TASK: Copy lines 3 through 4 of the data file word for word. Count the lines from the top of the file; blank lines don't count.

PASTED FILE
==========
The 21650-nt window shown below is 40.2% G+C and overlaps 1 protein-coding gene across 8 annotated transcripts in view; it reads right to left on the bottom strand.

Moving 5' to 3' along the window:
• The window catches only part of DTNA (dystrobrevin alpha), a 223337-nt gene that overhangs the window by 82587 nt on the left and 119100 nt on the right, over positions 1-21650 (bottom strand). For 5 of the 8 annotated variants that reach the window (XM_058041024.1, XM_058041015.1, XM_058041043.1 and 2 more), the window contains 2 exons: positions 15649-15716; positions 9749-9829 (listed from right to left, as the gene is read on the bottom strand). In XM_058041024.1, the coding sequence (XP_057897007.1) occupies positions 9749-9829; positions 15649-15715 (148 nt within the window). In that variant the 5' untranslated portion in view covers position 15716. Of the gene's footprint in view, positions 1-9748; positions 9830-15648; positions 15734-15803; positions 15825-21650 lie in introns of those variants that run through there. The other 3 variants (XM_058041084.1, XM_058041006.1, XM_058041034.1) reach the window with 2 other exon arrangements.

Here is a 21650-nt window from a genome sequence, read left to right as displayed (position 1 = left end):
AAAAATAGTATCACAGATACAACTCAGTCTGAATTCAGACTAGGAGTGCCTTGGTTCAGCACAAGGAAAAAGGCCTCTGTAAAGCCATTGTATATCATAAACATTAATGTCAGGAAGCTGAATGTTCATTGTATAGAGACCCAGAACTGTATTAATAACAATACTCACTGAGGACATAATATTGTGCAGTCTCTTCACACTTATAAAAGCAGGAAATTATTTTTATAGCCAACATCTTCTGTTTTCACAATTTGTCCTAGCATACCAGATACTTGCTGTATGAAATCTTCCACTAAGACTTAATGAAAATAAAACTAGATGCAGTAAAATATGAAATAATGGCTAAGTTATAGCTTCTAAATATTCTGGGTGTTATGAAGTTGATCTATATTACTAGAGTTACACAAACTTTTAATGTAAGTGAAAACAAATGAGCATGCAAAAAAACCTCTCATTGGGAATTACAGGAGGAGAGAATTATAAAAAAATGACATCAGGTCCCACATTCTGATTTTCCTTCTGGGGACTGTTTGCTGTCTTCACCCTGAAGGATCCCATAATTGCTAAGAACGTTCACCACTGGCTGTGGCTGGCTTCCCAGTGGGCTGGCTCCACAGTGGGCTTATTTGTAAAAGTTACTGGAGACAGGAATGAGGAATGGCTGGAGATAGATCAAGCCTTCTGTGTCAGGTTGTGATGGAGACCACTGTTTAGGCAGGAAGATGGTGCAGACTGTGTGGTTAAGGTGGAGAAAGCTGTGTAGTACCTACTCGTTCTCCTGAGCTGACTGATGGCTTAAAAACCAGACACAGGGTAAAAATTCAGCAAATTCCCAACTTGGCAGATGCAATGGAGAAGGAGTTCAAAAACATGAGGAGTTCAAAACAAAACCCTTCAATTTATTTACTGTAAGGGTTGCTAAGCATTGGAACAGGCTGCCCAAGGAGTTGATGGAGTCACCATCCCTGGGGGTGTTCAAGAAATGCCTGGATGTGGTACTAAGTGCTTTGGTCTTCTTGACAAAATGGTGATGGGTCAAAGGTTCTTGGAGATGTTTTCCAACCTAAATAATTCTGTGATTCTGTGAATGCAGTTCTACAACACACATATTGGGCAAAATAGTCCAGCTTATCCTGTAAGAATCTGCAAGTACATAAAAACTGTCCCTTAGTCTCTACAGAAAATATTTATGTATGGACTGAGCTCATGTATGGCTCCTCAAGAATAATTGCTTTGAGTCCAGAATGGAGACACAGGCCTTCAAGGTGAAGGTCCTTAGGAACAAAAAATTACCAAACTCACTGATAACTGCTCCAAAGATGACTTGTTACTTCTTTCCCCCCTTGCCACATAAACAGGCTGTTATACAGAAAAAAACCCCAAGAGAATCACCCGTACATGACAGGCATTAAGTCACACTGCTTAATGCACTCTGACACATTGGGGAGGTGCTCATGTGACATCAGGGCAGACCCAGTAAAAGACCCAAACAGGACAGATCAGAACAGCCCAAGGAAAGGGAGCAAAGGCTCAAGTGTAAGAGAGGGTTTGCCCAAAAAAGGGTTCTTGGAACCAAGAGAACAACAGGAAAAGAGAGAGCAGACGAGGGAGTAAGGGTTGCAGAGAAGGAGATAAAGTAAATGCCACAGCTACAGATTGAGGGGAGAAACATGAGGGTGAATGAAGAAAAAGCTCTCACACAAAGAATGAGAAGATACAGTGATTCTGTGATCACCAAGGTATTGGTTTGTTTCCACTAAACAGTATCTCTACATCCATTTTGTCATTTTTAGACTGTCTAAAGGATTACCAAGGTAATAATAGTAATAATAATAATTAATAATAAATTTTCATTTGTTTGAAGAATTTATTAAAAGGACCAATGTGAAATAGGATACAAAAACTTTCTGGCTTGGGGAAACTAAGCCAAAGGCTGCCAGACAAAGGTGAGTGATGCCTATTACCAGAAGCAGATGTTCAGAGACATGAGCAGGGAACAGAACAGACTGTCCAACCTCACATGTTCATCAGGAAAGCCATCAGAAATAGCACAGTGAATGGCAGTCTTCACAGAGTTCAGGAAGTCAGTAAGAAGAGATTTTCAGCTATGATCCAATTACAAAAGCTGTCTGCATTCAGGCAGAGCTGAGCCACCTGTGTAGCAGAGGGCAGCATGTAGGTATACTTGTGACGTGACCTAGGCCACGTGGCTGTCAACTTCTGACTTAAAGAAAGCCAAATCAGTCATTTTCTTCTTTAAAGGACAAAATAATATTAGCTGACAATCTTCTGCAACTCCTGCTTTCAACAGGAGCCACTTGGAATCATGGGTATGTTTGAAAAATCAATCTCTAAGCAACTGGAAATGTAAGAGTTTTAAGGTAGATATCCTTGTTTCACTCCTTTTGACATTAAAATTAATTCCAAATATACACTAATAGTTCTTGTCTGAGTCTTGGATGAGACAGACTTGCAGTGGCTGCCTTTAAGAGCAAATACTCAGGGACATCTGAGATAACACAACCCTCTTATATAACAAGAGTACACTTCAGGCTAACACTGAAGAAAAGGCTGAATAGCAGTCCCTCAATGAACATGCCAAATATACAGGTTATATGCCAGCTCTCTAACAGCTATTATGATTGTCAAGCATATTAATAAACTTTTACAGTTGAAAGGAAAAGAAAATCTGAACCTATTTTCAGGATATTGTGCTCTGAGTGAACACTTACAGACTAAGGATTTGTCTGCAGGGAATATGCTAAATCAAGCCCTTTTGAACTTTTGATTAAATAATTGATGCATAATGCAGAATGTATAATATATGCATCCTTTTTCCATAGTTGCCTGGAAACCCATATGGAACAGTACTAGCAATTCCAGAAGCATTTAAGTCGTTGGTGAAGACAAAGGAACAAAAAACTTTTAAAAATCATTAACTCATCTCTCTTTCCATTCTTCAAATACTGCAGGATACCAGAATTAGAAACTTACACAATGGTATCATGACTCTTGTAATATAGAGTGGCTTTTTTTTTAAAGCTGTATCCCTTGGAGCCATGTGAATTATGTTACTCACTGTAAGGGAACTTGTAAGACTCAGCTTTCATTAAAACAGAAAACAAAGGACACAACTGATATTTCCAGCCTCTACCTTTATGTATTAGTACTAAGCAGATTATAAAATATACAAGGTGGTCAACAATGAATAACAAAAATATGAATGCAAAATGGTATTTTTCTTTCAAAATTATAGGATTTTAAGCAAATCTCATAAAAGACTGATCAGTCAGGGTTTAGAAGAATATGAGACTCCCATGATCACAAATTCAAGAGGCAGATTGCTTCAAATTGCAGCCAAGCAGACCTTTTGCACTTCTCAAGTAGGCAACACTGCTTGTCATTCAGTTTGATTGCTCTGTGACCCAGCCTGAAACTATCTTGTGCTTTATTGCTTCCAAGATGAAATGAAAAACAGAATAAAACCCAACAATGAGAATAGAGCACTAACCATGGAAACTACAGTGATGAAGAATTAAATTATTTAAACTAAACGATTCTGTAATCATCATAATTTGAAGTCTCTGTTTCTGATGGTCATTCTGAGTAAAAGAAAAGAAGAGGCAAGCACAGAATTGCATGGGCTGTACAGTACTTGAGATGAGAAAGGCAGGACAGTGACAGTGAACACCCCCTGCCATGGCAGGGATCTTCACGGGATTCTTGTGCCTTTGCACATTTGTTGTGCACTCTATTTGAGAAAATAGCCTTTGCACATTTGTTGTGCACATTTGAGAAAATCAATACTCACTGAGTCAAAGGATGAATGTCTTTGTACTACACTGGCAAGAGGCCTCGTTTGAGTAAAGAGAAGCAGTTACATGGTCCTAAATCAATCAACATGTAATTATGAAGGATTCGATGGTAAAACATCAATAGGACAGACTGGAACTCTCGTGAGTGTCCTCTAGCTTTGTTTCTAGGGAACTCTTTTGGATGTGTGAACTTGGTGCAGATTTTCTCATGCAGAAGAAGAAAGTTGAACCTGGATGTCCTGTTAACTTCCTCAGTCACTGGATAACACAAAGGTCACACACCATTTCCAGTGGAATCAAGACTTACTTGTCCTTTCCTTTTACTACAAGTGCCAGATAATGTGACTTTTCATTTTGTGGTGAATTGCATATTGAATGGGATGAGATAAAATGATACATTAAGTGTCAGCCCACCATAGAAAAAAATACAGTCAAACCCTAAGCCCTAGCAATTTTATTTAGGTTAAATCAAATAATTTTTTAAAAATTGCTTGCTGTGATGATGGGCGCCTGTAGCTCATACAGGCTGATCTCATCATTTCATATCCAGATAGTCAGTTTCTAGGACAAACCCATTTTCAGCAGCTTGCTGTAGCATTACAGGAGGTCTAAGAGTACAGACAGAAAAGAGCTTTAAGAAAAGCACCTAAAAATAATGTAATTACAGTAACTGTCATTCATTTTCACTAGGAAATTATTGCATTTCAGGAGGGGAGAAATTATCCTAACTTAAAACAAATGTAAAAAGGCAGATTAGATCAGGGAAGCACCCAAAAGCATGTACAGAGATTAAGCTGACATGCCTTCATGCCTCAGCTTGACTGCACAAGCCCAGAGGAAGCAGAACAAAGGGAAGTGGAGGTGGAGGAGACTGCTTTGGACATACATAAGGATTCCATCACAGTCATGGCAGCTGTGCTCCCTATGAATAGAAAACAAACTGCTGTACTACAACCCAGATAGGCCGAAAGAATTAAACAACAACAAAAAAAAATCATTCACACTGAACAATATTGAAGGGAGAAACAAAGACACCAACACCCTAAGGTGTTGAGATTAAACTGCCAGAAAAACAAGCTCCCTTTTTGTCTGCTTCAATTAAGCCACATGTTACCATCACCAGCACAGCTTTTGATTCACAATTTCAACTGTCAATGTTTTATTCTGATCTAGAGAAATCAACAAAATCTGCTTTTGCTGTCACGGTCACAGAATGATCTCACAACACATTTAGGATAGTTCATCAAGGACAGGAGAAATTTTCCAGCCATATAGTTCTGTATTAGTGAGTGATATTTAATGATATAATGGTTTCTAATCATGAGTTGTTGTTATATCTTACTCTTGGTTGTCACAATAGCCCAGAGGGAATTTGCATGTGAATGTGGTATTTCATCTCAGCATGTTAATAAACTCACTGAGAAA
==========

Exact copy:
• The window catches only part of DTNA (dystrobrevin alpha), a 223337-nt gene that overhangs the window by 82587 nt on the left and 119100 nt on the right, over positions 1-21650 (bottom strand). For 5 of the 8 annotated variants that reach the window (XM_058041024.1, XM_058041015.1, XM_058041043.1 and 2 more), the window contains 2 exons: positions 15649-15716; positions 9749-9829 (listed from right to left, as the gene is read on the bottom strand). In XM_058041024.1, the coding sequence (XP_057897007.1) occupies positions 9749-9829; positions 15649-15715 (148 nt within the window). In that variant the 5' untranslated portion in view covers position 15716. Of the gene's footprint in view, positions 1-9748; positions 9830-15648; positions 15734-15803; positions 15825-21650 lie in introns of those variants that run through there. The other 3 variants (XM_058041084.1, XM_058041006.1, XM_058041034.1) reach the window with 2 other exon arrangements.

Here is a 21650-nt window from a genome sequence, read left to right as displayed (position 1 = left end):